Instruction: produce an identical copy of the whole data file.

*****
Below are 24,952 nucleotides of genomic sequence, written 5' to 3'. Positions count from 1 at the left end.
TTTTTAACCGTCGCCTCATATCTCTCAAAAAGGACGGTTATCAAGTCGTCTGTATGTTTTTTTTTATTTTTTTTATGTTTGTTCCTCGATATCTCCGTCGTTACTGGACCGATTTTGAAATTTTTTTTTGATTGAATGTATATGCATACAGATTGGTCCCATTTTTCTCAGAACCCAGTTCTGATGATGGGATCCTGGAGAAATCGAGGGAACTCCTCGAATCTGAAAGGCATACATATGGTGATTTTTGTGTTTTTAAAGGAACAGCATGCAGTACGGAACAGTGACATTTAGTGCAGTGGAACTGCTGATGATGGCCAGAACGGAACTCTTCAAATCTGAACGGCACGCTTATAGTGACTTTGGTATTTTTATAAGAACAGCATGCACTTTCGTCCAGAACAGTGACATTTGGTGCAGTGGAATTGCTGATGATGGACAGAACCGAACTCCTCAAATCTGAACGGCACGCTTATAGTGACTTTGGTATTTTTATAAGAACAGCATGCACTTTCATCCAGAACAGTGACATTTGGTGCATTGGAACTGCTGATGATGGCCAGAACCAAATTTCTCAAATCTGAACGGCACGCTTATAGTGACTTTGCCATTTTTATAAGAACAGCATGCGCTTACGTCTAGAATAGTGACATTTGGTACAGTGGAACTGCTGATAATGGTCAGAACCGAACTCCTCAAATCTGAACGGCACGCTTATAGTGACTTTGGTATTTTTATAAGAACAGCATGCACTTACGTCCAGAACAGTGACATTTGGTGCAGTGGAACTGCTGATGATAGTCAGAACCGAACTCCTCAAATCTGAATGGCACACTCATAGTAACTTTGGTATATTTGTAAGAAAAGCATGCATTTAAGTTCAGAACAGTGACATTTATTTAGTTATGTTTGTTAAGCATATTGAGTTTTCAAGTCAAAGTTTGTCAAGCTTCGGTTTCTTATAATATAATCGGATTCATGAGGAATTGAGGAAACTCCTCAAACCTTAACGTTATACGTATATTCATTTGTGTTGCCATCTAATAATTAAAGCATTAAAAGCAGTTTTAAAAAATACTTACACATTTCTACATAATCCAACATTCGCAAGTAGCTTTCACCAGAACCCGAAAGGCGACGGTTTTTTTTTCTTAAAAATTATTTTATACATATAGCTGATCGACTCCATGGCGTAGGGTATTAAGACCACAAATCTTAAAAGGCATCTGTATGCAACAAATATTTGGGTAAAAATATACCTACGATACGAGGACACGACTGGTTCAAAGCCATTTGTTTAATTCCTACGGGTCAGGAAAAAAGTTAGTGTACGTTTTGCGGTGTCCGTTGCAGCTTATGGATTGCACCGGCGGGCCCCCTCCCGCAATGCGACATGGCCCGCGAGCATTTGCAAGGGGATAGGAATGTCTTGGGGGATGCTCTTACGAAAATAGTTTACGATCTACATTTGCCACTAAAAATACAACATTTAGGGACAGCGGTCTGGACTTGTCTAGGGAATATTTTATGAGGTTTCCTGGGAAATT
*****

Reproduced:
Below are 24,952 nucleotides of genomic sequence, written 5' to 3'. Positions count from 1 at the left end.
TTTTTAACCGTCGCCTCATATCTCTCAAAAAGGACGGTTATCAAGTCGTCTGTATGTTTTTTTTTATTTTTTTTATGTTTGTTCCTCGATATCTCCGTCGTTACTGGACCGATTTTGAAATTTTTTTTTGATTGAATGTATATGCATACAGATTGGTCCCATTTTTCTCAGAACCCAGTTCTGATGATGGGATCCTGGAGAAATCGAGGGAACTCCTCGAATCTGAAAGGCATACATATGGTGATTTTTGTGTTTTTAAAGGAACAGCATGCAGTACGGAACAGTGACATTTAGTGCAGTGGAACTGCTGATGATGGCCAGAACGGAACTCTTCAAATCTGAACGGCACGCTTATAGTGACTTTGGTATTTTTATAAGAACAGCATGCACTTTCGTCCAGAACAGTGACATTTGGTGCAGTGGAATTGCTGATGATGGACAGAACCGAACTCCTCAAATCTGAACGGCACGCTTATAGTGACTTTGGTATTTTTATAAGAACAGCATGCACTTTCATCCAGAACAGTGACATTTGGTGCATTGGAACTGCTGATGATGGCCAGAACCAAATTTCTCAAATCTGAACGGCACGCTTATAGTGACTTTGCCATTTTTATAAGAACAGCATGCGCTTACGTCTAGAATAGTGACATTTGGTACAGTGGAACTGCTGATAATGGTCAGAACCGAACTCCTCAAATCTGAACGGCACGCTTATAGTGACTTTGGTATTTTTATAAGAACAGCATGCACTTACGTCCAGAACAGTGACATTTGGTGCAGTGGAACTGCTGATGATAGTCAGAACCGAACTCCTCAAATCTGAATGGCACACTCATAGTAACTTTGGTATATTTGTAAGAAAAGCATGCATTTAAGTTCAGAACAGTGACATTTATTTAGTTATGTTTGTTAAGCATATTGAGTTTTCAAGTCAAAGTTTGTCAAGCTTCGGTTTCTTATAATATAATCGGATTCATGAGGAATTGAGGAAACTCCTCAAACCTTAACGTTATACGTATATTCATTTGTGTTGCCATCTAATAATTAAAGCATTAAAAGCAGTTTTAAAAAATACTTACACATTTCTACATAATCCAACATTCGCAAGTAGCTTTCACCAGAACCCGAAAGGCGACGGTTTTTTTTTCTTAAAAATTATTTTATACATATAGCTGATCGACTCCATGGCGTAGGGTATTAAGACCACAAATCTTAAAAGGCATCTGTATGCAACAAATATTTGGGTAAAAATATACCTACGATACGAGGACACGACTGGTTCAAAGCCATTTGTTTAATTCCTACGGGTCAGGAAAAAAGTTAGTGTACGTTTTGCGGTGTCCGTTGCAGCTTATGGATTGCACCGGCGGGCCCCCTCCCGCAATGCGACATGGCCCGCGAGCATTTGCAAGGGGATAGGAATGTCTTGGGGGATGCTCTTACGAAAATAGTTTACGATCTACATTTGCCACTAAAAATACAACATTTAGGGACAGCGGTCTGGACTTGTCTAGGGAATATTTTATGAGGTTTCCTGGGAAATT